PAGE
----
Otis Redding was born in Terrell
County, GA on Sept. 9, 1941. His father was a preacher and his mother was an
housewive. At 10, Otis sang in the choir at his father's church. At 13, he
mastered the piano. His dream was to become a singer.
Redding made a name for himself
in local bands and performing in local talent shows. In 1962, he came to the
attention of Stax Records and signed a record deal on 8/16/62.
He began his recording career
as a Little Richard-styled shouter. Redding worked in the band of guitarist
Johnny Jenkins at the time, and in 1962 he took advantage of an opportunity
to record the ballad "These Arms of Mine" at a Jenkins session. When it
became an R&B hit, Redding's solo career was truly on its way, though the
hits didn't really start to fly until 1965 and 1966, when "Mr. Pitiful," "I've
Been Loving You Too Long," "I Can't Turn You Loose," a cover of the Rolling
Stones' "Satisfaction," and "Respect" (later turned into a huge pop smash by
Aretha Franklin) were all big sellers.
Redding wrote much of his own
material, sometimes with the assistance of Booker T. the MG's guitarist Steve
Cropper. Yet at the time, Redding's success was primarily confined to
the soul market; his singles charted only mildly on the pop listings.
He was nonetheless tremendously respected by many white groups, particularly
the Rolling Stones, who covered Redding's "That's How Strong My Love Is" and
"Pain in My Heart." (Redding also returned the favor with "Satisfaction.")
One of Redding's biggest hits
was a duet with fellow Stax star Carla Thomas, "Tramp," in 1967. That
was the same year he began to show signs of making major inroads into the white
audience, particularly with a well-received performance at the Monterey
Pop Festival (also issued on record). Redding's biggest triumph.
Redding married his teenage
sweetheart Zelma, she gave birth to three sons over the years. Redding signed
a management deal with Phil Walden. Fellow black artists gave Redding a hard
time for signing a management deal with a white man.
In Oct. 1967, Redding dethroned
Elvis Presley as the top male vocalist in the world named by "Melody Maker"
Magazine. Presley had won the title for 10 straight years.
Redding went on tour, he was
so successful, he was bringing in $35,000 per week from concerts. When he performed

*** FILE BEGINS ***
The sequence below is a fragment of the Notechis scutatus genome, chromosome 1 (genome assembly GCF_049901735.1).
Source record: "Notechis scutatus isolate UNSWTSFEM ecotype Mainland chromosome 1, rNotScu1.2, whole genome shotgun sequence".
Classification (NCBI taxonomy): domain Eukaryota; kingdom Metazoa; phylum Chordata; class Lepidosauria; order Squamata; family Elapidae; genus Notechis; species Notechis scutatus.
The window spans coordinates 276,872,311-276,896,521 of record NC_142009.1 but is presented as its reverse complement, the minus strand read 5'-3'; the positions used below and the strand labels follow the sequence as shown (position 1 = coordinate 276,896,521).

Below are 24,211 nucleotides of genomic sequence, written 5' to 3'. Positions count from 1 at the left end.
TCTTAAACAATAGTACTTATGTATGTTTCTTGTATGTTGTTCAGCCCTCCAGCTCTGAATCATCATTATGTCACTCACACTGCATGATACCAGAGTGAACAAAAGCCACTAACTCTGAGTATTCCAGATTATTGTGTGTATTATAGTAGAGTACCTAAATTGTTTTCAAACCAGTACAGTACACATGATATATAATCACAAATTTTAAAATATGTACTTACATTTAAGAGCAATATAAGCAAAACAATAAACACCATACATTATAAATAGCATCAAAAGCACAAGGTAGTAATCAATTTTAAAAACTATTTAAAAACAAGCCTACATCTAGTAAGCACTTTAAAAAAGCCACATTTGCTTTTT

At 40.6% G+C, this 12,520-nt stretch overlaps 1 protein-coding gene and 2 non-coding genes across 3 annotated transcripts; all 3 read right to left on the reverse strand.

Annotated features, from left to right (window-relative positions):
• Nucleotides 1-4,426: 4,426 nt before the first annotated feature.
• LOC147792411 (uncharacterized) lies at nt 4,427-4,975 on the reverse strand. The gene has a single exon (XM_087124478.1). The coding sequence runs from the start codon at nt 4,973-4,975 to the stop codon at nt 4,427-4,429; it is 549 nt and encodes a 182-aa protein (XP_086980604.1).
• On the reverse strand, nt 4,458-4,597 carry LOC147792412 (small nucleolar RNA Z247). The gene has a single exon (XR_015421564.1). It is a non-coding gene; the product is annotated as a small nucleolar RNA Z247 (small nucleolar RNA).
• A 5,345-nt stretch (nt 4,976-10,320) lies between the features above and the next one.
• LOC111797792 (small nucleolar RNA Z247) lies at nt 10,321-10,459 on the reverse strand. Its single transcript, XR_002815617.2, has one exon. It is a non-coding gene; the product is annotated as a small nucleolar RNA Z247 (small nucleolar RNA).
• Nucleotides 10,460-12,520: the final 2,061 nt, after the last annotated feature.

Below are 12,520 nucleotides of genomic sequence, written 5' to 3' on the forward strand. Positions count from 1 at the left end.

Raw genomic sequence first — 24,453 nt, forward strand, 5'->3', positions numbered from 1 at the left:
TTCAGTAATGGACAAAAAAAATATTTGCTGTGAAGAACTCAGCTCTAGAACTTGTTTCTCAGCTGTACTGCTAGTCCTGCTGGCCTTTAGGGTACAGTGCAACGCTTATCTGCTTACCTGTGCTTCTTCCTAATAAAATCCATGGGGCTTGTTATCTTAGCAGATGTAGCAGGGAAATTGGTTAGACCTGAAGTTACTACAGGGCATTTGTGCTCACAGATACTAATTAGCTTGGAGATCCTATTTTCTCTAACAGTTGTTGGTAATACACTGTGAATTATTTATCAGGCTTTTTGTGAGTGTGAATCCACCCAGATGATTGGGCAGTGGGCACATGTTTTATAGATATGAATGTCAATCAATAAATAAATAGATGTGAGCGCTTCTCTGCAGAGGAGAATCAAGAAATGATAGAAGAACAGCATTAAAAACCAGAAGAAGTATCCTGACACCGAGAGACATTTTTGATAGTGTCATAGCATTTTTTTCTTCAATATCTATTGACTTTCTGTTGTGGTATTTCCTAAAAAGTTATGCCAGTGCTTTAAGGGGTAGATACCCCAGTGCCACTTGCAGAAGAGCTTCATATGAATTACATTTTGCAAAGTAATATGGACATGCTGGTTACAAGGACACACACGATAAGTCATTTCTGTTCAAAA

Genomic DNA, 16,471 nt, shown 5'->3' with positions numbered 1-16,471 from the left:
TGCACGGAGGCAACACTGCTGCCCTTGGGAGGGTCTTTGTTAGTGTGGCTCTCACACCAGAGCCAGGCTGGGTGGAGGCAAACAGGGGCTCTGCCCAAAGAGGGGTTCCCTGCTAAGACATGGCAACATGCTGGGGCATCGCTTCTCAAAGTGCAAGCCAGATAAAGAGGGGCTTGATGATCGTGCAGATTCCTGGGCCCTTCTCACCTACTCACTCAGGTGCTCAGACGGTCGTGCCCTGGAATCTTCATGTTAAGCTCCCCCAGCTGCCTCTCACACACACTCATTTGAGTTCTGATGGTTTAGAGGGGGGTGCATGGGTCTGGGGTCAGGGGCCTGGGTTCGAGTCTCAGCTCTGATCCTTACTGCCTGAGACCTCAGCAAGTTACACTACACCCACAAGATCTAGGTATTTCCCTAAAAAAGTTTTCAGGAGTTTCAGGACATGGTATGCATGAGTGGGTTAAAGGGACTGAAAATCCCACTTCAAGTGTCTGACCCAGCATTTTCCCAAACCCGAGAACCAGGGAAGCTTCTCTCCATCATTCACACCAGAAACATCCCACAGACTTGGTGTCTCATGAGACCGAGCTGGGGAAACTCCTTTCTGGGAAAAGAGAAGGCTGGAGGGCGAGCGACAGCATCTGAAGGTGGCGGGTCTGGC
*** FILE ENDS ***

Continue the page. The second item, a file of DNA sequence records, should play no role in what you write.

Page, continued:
at the Fillmore in San Francisco. Janis Joplin was so enthralled by Redding,
she often brought food, liquor and cigarettes to his dressing room, for him
and his band prior to each show. The late Bill Graham (promoter) once said,
"Out of all the artists I've seen perform throughout my life, Otis Redding was
When Redding returned to Georgia,
he purchased a 260 acre ranch in Macon, GA. Around this time, it was rumored
that Redding and singer Carla Thomas were allegedly having an affair and Redding
planned to leave his wife.
Redding and his backup band,
"The Barkays" (17 and 19 year old musicians) were booked for an out of town
show, before he left, Redding rushed in the studio and recorded "Sitting On
The Dock Of The Bay."
Few people knew that Redding's
contract was about to expire with Stax Records, he was in secret negotiations
with Atlantic Records where he would have more control over songwriting and
publishing for himself and other artists. Atlantic was going to give Redding
a $6 million dollar signing bonus, an unheard of sum for an African-American
artist during this era. Redding was also going to start his own record label
with the financial backing of Atlantic.
Redding also planned to fire
his manager Phil Walden because of money problems and alleged rumors that Walden
was associated with gangsters.
Otis Redding and his band,
"The Barkays" boarded a twin-engine Beechcraft on Dec. 10, 1967. The plane
crashed in Wisconsin on Dec. 11, 1967. The only survivor was Ben Cauley, a
member of the Barkays, Cauley was the only passenger who had been asleep throughout
the whole flight.
After Redding's death at the
age of 26, it was learned that his manager Phil Walden had a $1 million dollar
life insurance policy on Redding's life.
Redding's widow Zelma would
go to work for one of Walden's companies. Walden allegedly convinced Zelma
to sell Redding's publishing rights to Time Music in 1972 for a mere $300,000.
Those rights currently generate $2-3 million per year.
Walden would drop all of his
R&B acts and start scouting Rock and Pop bands.
It has never been determined
what caused the plane to crash.
Sources: "Otis Redding: Try
A Little Tenderness" by Geoff Brown and "All Music Guide" by Richie Unterberger.
*Watch a live performance of Otis Redding singing "Satisfaction," click on the following link Otis Live!